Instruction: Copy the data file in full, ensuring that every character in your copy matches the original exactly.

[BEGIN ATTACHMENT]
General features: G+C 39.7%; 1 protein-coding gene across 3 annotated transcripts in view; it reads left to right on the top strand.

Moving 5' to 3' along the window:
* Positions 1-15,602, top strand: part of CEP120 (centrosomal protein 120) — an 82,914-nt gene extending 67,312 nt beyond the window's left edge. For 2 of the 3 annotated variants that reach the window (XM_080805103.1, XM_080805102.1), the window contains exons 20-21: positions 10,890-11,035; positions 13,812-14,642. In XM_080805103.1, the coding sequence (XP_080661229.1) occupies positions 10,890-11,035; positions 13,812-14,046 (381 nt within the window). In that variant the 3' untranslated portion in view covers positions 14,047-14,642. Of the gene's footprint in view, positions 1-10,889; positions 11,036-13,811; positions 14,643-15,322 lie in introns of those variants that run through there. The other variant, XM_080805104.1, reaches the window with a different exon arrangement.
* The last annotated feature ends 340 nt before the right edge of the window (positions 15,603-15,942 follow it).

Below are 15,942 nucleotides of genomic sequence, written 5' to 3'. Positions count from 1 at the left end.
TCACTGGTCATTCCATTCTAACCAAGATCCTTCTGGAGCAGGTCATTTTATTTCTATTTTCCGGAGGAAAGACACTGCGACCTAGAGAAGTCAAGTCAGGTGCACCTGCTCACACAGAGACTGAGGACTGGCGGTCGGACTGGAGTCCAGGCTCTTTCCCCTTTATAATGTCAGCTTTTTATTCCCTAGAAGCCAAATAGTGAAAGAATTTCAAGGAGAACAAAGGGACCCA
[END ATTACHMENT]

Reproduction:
General features: G+C 39.7%; 1 protein-coding gene across 3 annotated transcripts in view; it reads left to right on the top strand.

Moving 5' to 3' along the window:
* Positions 1-15,602, top strand: part of CEP120 (centrosomal protein 120) — an 82,914-nt gene extending 67,312 nt beyond the window's left edge. For 2 of the 3 annotated variants that reach the window (XM_080805103.1, XM_080805102.1), the window contains exons 20-21: positions 10,890-11,035; positions 13,812-14,642. In XM_080805103.1, the coding sequence (XP_080661229.1) occupies positions 10,890-11,035; positions 13,812-14,046 (381 nt within the window). In that variant the 3' untranslated portion in view covers positions 14,047-14,642. Of the gene's footprint in view, positions 1-10,889; positions 11,036-13,811; positions 14,643-15,322 lie in introns of those variants that run through there. The other variant, XM_080805104.1, reaches the window with a different exon arrangement.
* The last annotated feature ends 340 nt before the right edge of the window (positions 15,603-15,942 follow it).

Below are 15,942 nucleotides of genomic sequence, written 5' to 3'. Positions count from 1 at the left end.
TCACTGGTCATTCCATTCTAACCAAGATCCTTCTGGAGCAGGTCATTTTATTTCTATTTTCCGGAGGAAAGACACTGCGACCTAGAGAAGTCAAGTCAGGTGCACCTGCTCACACAGAGACTGAGGACTGGCGGTCGGACTGGAGTCCAGGCTCTTTCCCCTTTATAATGTCAGCTTTTTATTCCCTAGAAGCCAAATAGTGAAAGAATTTCAAGGAGAACAAAGGGACCCA